The following excerpt is from a speech by New York City Mayor McClellan in 1909.
Yonkers Teutonia Hall
Early in the 20th Century, Yonkers was home to many ethnicly based social clubs and organizations. Mirroring the
US at that time, newly immigrated groups would settle in geographic proximity to each other to build a new life in America.
Establishing Social Clubs, Brotherhoods and Houses of Worship were one way they could help each other and build the community.
The goal was to assimilate into US society. One such group were the Germans who established a "singing and literary society"
in Yonkers in 1856 and built their own building on Buena Vista Avenue in 1891-92 and also a church on Hudson Street. Read
about their organization and see photos of Teutonia Hall below. Further down read excerpts from newpaper articles about significant
events held at the Hall.
Today, the building has been unoccupied for many
years and was recently sold to a developer. Its fate is uncertain, but clearly the building and the organization it housed,
played an important cultural and educational role in the city of Yonkers and in lives of many of the city's German ancestors.
The society searched for land to build their own hall. The site purchased was on Buena Vista avenue. See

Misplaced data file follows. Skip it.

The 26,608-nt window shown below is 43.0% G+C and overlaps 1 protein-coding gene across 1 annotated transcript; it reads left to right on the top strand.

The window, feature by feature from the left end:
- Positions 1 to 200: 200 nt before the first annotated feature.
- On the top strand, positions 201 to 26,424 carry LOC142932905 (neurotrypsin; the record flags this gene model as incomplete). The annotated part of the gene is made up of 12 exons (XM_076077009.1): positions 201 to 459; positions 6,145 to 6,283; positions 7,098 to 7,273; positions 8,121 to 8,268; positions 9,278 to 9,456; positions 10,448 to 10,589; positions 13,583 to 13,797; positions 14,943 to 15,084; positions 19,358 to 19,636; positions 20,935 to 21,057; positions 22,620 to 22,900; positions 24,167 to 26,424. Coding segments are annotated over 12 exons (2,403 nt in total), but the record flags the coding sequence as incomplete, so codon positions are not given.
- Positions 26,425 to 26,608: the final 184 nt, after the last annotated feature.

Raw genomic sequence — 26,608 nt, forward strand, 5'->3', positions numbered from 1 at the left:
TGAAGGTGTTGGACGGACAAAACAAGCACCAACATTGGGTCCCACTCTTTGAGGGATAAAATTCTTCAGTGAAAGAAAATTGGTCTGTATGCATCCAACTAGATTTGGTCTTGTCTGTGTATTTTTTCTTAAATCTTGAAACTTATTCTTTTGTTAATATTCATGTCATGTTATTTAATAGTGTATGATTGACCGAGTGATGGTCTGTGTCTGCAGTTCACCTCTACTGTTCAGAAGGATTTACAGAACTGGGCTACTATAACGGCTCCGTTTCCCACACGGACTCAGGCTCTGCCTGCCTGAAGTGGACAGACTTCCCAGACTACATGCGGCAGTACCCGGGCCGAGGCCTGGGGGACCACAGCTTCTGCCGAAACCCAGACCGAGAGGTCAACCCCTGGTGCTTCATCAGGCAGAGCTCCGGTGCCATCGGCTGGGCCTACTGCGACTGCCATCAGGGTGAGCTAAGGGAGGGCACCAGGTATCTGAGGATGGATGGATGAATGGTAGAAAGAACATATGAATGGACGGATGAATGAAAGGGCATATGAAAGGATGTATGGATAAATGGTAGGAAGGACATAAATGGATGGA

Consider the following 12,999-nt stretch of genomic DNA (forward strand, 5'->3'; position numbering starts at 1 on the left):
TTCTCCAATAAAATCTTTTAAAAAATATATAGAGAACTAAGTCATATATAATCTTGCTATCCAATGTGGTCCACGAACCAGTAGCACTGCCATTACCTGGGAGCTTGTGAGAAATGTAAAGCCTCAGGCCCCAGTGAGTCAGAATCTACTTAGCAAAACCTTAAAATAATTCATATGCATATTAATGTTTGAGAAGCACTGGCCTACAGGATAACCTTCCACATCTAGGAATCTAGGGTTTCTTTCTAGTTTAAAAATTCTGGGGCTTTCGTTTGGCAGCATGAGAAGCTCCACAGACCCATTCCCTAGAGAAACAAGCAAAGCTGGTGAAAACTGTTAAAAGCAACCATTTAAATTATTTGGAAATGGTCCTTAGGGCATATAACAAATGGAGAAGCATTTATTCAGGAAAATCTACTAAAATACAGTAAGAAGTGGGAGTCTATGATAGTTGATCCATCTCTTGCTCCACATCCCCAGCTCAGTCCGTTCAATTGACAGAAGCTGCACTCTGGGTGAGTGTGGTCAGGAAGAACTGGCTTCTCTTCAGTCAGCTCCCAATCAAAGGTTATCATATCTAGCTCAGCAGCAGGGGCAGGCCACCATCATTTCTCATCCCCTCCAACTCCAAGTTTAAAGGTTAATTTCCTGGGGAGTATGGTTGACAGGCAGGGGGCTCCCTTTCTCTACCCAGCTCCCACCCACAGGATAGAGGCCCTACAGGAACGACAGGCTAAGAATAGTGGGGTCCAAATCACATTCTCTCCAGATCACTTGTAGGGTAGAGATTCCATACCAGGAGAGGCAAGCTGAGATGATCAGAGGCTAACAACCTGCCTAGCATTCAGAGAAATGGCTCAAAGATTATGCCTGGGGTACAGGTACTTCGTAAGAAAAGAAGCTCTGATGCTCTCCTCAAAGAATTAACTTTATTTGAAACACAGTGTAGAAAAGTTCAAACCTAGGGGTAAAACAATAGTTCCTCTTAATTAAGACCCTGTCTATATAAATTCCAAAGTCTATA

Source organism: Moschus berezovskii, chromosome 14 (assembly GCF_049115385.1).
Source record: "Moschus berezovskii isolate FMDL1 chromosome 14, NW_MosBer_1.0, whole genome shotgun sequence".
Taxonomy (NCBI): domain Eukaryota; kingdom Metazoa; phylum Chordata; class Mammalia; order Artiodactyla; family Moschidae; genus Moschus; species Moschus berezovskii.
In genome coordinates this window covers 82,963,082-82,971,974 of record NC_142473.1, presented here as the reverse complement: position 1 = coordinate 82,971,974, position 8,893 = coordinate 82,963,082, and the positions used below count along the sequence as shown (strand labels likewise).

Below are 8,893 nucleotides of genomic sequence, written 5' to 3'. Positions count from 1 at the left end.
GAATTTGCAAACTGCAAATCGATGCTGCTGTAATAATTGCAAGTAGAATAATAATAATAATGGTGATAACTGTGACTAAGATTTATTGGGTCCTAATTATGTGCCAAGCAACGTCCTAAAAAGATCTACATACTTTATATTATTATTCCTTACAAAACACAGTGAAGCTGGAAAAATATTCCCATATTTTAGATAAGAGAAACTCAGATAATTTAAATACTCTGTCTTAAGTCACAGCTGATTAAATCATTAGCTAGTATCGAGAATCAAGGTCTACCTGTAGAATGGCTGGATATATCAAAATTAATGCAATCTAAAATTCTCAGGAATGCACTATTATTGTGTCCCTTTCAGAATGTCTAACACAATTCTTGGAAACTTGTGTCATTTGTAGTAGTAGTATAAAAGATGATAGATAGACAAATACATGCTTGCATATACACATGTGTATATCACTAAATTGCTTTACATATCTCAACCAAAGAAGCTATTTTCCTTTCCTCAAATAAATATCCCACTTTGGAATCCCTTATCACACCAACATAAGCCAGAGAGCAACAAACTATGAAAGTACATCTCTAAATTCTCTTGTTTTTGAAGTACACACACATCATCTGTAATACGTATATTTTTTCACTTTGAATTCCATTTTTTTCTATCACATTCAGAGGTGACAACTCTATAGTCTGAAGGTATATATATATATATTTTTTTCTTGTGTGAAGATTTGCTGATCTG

the 1881 map below and note the land belonging to the Mutual Life Insurance Company.
Below is a map from 1893 which shows the location of Teutonia Hall a year after it was built. Note the homeowners
adjacent and across from the bulding included the Otis Family and J. M. Alvord. Alvord was a partner in the Otis Company for
a brief period.
Organizational description of Yonkers Teutonia published in 1901.
Note some influential citizens of the past were its Presidents (e.g. Rudolf Eickemeyer* and John Schlobohm)
*Read about the life of Rudolf Eickemeyer (Sr.). Click below to read his Euology dlivered by Frederic Shonnard in
If Walls Could Talk
Whenever one enters a building with a long history, particularly a building that performed a social and
educational function in the development of a city, one can only imagine the people who passed through its doors. Thousands
of events and functions that took place within its walls and the history and the changes that were taking place beyond its
walls worked together to shape and develop a city and nation. In thinking about what should and should not constitute a landmark,
that is a site that should be preserved, one must consider its historic value. This value is not necessarily just architectural
in nature, or location based, but consideration should be given to its social and historic position as well. Is it just an
old building or is it something more. Does the site offer learning to future generations as well as the present generation.
If walls could talk what would they say? The following are some news articles from the New York Times describing events held
at Teutonia Hall from its earliest beginnings in 1892. Some were of importance to the German members, some were important
to all citizens of Yonkers and the greater geographic area.
The following excerpt is from the New York Times 1894:
The following excerpt is from the New York Times 1896:
do you think? Your comments are important. Please share your thoughts. Thank you!